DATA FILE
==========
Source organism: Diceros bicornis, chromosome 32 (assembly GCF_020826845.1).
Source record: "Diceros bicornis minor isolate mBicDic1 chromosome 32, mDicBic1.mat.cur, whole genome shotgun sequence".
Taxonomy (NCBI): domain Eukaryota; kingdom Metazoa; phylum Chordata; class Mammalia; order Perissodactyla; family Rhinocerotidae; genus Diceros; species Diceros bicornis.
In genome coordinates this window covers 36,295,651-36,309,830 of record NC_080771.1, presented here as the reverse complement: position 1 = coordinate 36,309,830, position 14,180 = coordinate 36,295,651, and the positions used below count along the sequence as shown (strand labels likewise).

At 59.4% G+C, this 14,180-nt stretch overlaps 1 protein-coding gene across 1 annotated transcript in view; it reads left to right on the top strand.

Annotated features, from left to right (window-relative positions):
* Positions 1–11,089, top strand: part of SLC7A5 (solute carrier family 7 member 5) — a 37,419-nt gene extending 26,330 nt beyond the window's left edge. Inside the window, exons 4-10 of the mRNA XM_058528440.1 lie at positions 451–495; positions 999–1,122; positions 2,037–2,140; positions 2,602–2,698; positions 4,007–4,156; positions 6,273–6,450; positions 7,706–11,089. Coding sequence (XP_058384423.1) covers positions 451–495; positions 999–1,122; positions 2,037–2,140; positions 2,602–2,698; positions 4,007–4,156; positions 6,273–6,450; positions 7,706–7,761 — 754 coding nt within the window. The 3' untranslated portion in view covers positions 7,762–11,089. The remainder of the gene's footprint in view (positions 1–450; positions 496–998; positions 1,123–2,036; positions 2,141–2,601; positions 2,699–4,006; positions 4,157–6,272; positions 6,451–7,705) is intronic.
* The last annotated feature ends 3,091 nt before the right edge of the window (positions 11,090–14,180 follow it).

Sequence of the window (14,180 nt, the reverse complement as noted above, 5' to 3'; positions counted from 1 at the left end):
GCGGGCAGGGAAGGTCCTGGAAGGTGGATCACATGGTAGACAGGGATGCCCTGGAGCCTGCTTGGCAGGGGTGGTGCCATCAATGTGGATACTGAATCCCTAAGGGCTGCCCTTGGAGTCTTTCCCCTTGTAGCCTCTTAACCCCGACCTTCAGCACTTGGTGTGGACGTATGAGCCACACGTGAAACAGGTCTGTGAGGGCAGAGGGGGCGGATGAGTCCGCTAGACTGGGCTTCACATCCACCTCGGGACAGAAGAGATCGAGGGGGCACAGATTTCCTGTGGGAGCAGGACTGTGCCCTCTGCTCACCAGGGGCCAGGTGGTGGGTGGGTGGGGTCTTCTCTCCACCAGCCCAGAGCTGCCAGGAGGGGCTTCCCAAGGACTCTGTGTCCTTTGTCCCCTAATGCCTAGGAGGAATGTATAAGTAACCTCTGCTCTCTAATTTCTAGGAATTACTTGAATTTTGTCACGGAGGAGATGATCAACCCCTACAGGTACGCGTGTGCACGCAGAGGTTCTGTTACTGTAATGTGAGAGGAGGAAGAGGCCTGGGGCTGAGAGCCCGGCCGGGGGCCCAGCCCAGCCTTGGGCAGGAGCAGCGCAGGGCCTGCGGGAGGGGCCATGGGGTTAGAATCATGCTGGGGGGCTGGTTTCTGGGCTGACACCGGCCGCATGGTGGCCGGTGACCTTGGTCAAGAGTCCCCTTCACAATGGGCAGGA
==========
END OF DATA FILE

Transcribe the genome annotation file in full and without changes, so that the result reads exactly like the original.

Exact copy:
Source organism: Diceros bicornis, chromosome 32 (assembly GCF_020826845.1).
Source record: "Diceros bicornis minor isolate mBicDic1 chromosome 32, mDicBic1.mat.cur, whole genome shotgun sequence".
Taxonomy (NCBI): domain Eukaryota; kingdom Metazoa; phylum Chordata; class Mammalia; order Perissodactyla; family Rhinocerotidae; genus Diceros; species Diceros bicornis.
In genome coordinates this window covers 36,295,651-36,309,830 of record NC_080771.1, presented here as the reverse complement: position 1 = coordinate 36,309,830, position 14,180 = coordinate 36,295,651, and the positions used below count along the sequence as shown (strand labels likewise).

At 59.4% G+C, this 14,180-nt stretch overlaps 1 protein-coding gene across 1 annotated transcript in view; it reads left to right on the top strand.

Annotated features, from left to right (window-relative positions):
* Positions 1–11,089, top strand: part of SLC7A5 (solute carrier family 7 member 5) — a 37,419-nt gene extending 26,330 nt beyond the window's left edge. Inside the window, exons 4-10 of the mRNA XM_058528440.1 lie at positions 451–495; positions 999–1,122; positions 2,037–2,140; positions 2,602–2,698; positions 4,007–4,156; positions 6,273–6,450; positions 7,706–11,089. Coding sequence (XP_058384423.1) covers positions 451–495; positions 999–1,122; positions 2,037–2,140; positions 2,602–2,698; positions 4,007–4,156; positions 6,273–6,450; positions 7,706–7,761 — 754 coding nt within the window. The 3' untranslated portion in view covers positions 7,762–11,089. The remainder of the gene's footprint in view (positions 1–450; positions 496–998; positions 1,123–2,036; positions 2,141–2,601; positions 2,699–4,006; positions 4,157–6,272; positions 6,451–7,705) is intronic.
* The last annotated feature ends 3,091 nt before the right edge of the window (positions 11,090–14,180 follow it).

Sequence of the window (14,180 nt, the reverse complement as noted above, 5' to 3'; positions counted from 1 at the left end):
GCGGGCAGGGAAGGTCCTGGAAGGTGGATCACATGGTAGACAGGGATGCCCTGGAGCCTGCTTGGCAGGGGTGGTGCCATCAATGTGGATACTGAATCCCTAAGGGCTGCCCTTGGAGTCTTTCCCCTTGTAGCCTCTTAACCCCGACCTTCAGCACTTGGTGTGGACGTATGAGCCACACGTGAAACAGGTCTGTGAGGGCAGAGGGGGCGGATGAGTCCGCTAGACTGGGCTTCACATCCACCTCGGGACAGAAGAGATCGAGGGGGCACAGATTTCCTGTGGGAGCAGGACTGTGCCCTCTGCTCACCAGGGGCCAGGTGGTGGGTGGGTGGGGTCTTCTCTCCACCAGCCCAGAGCTGCCAGGAGGGGCTTCCCAAGGACTCTGTGTCCTTTGTCCCCTAATGCCTAGGAGGAATGTATAAGTAACCTCTGCTCTCTAATTTCTAGGAATTACTTGAATTTTGTCACGGAGGAGATGATCAACCCCTACAGGTACGCGTGTGCACGCAGAGGTTCTGTTACTGTAATGTGAGAGGAGGAAGAGGCCTGGGGCTGAGAGCCCGGCCGGGGGCCCAGCCCAGCCTTGGGCAGGAGCAGCGCAGGGCCTGCGGGAGGGGCCATGGGGTTAGAATCATGCTGGGGGGCTGGTTTCTGGGCTGACACCGGCCGCATGGTGGCCGGTGACCTTGGTCAAGAGTCCCCTTCACAATGGGCAGGA